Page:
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Adolescents, Families, Resilience, Risk-taking



  1. Tuttle, Jane PhD, APRN, BC, FNP
  2. Landau, Judith MD, DPM, CFLE
  3. Stanton, M. Duncan PhD
  4. King, Kathleen Utter MS, CNM
  5. Frodi, Ann PhD


Purpose: To more fully understand the associations between family variables and sexual behavior of young women.


Study Design and Methods: Forty-two female clients of an urban youth agency (16 to 25 years of age) were interviewed about intergenerational stories and contact with extended families. Individuation was measured by self-report using the intergenerational individuation subscale of the Personal Authority in the Family System Questionnaire. Self-report questions were used to gain information about the young women's sexual risk behavior. Data were analyzed using Pearson correlation, independent t-tests, and multiple regression. Family stories were analyzed for themes of resilience or vulnerability.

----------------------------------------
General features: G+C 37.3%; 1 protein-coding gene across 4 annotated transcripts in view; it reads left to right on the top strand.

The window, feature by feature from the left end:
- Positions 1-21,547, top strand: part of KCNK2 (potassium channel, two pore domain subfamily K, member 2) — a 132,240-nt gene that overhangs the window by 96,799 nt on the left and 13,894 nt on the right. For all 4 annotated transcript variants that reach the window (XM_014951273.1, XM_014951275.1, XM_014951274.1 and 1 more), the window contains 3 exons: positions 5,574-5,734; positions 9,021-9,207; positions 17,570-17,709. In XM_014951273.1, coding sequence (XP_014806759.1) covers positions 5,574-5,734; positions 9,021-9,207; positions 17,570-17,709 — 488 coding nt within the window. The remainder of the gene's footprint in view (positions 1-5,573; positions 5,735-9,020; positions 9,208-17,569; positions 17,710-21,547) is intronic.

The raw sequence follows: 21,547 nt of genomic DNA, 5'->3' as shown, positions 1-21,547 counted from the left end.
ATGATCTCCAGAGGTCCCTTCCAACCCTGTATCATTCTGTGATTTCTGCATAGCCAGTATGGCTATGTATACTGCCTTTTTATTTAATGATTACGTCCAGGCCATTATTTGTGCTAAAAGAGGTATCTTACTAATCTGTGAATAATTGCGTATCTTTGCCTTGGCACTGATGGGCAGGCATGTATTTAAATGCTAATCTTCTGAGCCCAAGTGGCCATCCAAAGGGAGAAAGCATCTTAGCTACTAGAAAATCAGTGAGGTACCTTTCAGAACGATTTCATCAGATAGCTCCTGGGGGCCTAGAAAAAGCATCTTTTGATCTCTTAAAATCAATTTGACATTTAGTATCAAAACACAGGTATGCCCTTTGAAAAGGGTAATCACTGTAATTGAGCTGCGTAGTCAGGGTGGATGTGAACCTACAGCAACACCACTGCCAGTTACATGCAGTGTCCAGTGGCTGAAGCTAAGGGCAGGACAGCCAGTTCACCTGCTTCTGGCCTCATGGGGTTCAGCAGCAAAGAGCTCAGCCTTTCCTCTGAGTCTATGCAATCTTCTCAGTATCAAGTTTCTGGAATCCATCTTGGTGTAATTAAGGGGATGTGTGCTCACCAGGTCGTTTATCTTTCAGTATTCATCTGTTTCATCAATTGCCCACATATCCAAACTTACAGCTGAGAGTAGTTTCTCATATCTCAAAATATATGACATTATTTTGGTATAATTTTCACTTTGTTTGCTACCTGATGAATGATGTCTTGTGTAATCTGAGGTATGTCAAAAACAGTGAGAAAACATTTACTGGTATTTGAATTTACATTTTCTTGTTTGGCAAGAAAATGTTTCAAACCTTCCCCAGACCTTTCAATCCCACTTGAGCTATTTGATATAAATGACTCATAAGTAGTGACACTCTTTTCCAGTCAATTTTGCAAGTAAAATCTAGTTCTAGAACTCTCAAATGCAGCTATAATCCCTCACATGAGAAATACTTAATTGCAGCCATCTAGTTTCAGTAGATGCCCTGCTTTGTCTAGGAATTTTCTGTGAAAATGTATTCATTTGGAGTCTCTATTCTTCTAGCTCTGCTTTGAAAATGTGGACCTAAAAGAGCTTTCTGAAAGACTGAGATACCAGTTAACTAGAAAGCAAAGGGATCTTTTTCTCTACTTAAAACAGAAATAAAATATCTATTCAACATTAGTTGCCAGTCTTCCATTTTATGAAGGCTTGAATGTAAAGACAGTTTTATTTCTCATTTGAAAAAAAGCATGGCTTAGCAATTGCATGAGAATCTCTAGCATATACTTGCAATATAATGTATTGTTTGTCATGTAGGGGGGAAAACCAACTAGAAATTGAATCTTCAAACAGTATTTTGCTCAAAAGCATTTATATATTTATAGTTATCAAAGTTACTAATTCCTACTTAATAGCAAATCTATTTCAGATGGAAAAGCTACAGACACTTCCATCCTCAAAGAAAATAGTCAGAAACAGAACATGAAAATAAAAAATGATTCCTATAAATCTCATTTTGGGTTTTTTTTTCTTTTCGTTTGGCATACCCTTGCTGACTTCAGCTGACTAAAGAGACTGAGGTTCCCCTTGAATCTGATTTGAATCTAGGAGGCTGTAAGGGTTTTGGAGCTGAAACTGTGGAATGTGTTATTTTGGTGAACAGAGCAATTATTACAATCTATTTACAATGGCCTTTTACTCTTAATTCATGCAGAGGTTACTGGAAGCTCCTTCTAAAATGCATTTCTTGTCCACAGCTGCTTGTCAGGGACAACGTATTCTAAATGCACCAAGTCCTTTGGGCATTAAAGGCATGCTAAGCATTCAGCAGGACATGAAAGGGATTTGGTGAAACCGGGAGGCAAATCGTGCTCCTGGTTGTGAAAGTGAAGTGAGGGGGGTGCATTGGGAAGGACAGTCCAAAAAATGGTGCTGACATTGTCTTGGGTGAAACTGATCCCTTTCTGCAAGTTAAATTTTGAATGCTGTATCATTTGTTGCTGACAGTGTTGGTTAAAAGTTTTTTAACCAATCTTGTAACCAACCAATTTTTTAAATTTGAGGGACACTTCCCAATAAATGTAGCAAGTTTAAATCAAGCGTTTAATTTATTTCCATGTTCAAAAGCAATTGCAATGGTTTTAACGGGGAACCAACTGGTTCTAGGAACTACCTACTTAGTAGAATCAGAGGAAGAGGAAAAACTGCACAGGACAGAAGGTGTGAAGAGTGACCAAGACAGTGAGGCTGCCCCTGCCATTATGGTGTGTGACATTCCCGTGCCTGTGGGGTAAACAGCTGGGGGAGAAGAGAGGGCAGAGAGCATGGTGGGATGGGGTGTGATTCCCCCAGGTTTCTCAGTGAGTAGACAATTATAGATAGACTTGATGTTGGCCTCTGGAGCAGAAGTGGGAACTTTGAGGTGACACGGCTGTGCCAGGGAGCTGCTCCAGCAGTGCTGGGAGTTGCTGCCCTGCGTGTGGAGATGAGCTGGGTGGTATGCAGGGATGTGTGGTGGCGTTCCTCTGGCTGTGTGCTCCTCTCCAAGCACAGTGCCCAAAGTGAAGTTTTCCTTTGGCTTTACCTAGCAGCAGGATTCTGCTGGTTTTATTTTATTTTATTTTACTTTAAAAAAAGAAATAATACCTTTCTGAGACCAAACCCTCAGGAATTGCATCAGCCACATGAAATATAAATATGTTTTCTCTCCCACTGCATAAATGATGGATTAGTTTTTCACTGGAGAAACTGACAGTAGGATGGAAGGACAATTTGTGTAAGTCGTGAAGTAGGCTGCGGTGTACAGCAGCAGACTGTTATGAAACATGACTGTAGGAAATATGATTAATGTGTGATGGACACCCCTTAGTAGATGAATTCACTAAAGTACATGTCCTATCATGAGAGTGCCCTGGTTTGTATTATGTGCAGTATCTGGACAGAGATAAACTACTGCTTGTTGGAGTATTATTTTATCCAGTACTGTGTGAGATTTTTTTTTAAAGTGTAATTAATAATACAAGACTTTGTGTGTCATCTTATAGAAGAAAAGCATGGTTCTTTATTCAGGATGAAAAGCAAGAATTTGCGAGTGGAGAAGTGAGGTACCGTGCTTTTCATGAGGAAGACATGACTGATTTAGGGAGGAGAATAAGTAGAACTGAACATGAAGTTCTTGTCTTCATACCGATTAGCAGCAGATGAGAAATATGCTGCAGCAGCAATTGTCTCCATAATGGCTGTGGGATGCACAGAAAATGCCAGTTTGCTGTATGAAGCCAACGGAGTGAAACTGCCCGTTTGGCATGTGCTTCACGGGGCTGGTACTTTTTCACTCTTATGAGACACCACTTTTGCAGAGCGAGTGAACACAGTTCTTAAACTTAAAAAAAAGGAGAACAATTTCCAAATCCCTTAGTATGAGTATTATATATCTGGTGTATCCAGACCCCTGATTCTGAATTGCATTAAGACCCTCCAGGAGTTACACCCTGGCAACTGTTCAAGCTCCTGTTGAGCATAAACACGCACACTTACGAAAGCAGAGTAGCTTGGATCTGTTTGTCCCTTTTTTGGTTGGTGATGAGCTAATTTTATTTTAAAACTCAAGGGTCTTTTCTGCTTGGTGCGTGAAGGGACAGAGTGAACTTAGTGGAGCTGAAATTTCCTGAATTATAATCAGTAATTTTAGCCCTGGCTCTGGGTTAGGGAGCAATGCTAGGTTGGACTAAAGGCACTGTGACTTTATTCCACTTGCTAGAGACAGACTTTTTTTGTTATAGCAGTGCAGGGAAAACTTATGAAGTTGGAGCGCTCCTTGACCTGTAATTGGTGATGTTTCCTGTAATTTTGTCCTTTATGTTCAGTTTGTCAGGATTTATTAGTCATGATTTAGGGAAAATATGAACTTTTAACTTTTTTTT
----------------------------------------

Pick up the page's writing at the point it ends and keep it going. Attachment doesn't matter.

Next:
Results: Young women who perceived their connection with previous generations in a resilient light tended to be more individuated and report less risky sexual behaviors.


Clinical implications: These results may give direction in the design of family interventions for reducing sexual risk taking and enhancing positive health behavior. Interventions would include promoting a healthy degree of attachment between adolescents and their families, exploration of family of origin issues, and referral for more intensive services when needed.